The Unformity of Nature

Earlier, in my post on the problem with empiricism, I mentioned that a theory of knowledge that claims that all knowledge is based on sense-experience cannot explain why the world runs in such a uniform fashion (what we call the “uniformity of nature”). To drive this point home to non-Christians we should ask them to give an account of why it is that they trust the future to be like the past. If the universe operates in such a uniform fashion this implies design, or teleology. This teleological dimension of the universe has intensely practical implications.

When we take a prescription medication we assume that the positive effects it had in the past will continue into the present and future. This is especially damaging to one who believes the reality can be boiled down to complex matter in motion for unnumbered eons of time. If the universe is impersonal and purposeless, then why assume a uniformity among random events? If the answer is because nature has always behaved in this manner we must make it apparent that this response assumes what it needs to prove (i.e. is begs the question). If all “knowledge” comes from sense-experience, then we can have no warrant for saying that the future will be like the past. Why? Because, by definition, we have no “experience” of the future.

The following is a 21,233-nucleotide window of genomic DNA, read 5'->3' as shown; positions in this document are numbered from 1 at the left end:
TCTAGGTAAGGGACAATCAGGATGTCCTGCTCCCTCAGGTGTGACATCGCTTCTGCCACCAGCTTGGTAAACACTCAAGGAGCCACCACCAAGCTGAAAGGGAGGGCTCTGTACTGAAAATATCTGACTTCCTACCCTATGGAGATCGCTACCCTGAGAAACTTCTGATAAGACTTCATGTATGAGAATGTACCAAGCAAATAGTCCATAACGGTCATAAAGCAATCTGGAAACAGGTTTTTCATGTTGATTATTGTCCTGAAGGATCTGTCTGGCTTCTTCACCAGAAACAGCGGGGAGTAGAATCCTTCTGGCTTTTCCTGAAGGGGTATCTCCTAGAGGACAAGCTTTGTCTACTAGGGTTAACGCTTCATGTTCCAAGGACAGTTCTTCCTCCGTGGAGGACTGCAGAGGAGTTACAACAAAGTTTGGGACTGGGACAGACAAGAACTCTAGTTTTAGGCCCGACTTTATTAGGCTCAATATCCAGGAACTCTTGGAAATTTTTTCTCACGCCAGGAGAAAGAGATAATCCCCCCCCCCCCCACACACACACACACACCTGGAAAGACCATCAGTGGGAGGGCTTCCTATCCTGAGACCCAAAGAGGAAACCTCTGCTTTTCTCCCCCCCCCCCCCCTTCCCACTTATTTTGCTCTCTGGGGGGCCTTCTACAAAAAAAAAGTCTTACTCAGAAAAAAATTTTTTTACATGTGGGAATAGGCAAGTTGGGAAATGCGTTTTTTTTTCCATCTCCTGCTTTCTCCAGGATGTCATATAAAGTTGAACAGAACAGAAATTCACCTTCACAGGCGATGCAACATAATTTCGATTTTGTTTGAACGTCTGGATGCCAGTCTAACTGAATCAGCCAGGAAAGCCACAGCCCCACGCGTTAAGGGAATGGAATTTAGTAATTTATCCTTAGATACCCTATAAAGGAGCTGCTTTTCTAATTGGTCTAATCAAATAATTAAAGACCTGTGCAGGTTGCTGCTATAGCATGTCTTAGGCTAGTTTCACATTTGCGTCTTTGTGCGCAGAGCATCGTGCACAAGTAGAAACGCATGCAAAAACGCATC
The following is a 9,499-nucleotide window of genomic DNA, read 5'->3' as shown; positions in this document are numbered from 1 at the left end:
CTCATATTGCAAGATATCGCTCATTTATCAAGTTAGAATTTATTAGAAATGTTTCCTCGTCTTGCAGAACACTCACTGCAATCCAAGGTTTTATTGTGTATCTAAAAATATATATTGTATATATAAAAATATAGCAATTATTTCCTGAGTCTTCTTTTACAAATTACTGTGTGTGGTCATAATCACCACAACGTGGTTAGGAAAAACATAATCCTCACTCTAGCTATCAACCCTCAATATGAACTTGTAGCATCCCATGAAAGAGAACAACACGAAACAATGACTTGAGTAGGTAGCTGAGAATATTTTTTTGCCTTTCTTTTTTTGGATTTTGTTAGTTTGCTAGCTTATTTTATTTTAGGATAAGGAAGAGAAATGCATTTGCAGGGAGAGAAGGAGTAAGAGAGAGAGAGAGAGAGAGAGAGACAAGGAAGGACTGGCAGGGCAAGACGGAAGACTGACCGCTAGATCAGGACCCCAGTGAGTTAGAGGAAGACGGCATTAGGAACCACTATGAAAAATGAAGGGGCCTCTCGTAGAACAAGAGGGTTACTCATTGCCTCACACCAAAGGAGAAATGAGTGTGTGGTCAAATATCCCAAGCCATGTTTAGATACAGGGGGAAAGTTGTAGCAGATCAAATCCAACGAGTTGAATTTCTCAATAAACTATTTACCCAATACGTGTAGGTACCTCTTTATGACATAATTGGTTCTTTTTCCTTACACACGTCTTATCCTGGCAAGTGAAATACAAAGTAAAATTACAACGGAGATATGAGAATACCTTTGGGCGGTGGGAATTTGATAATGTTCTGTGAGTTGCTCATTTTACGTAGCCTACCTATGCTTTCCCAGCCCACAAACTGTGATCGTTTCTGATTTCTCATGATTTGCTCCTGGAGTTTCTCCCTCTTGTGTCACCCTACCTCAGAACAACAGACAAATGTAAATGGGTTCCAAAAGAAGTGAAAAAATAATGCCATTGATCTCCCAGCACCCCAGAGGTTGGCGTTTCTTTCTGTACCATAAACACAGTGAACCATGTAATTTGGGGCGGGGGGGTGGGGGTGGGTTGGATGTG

The Christian is perfectly comfortable with this uniformity because Scripture speaks of it (Deut. 11:14). God has promised, in His word, to continue to run the universe in a largely uniform fashion, as the covenant with Noah tells us (Gen. 8:22).

Though I am simplifying for the sake of clarity and space, we must realize that this last point is absolutely devastating to many of the “scientific” objections to the faith. The scientific method of inquiry assumes the general repeatability of an experimental procedure to validate a given hypothesis. Without some warrant for the general predictability of nature we can have no assurance that a antitoxin that fruitfully achieved its purpose the first one hundred times will not act as a poison the one-hundred and first. Our lives demonstrate that everyday we act on the belief that nature is uniform. What we’re asking of the non-believing empiricist/naturalist/materialist is to provide a philosophical justification for such a belief from within their worldview.

Naturalistic scientists cannot take their first steps without denying, in practice, their philosophical underpinnings.

Posted on July 20, 2007, in Philosophical Apologetics, Philosophy and tagged , . Bookmark the permalink. 1 Comment.

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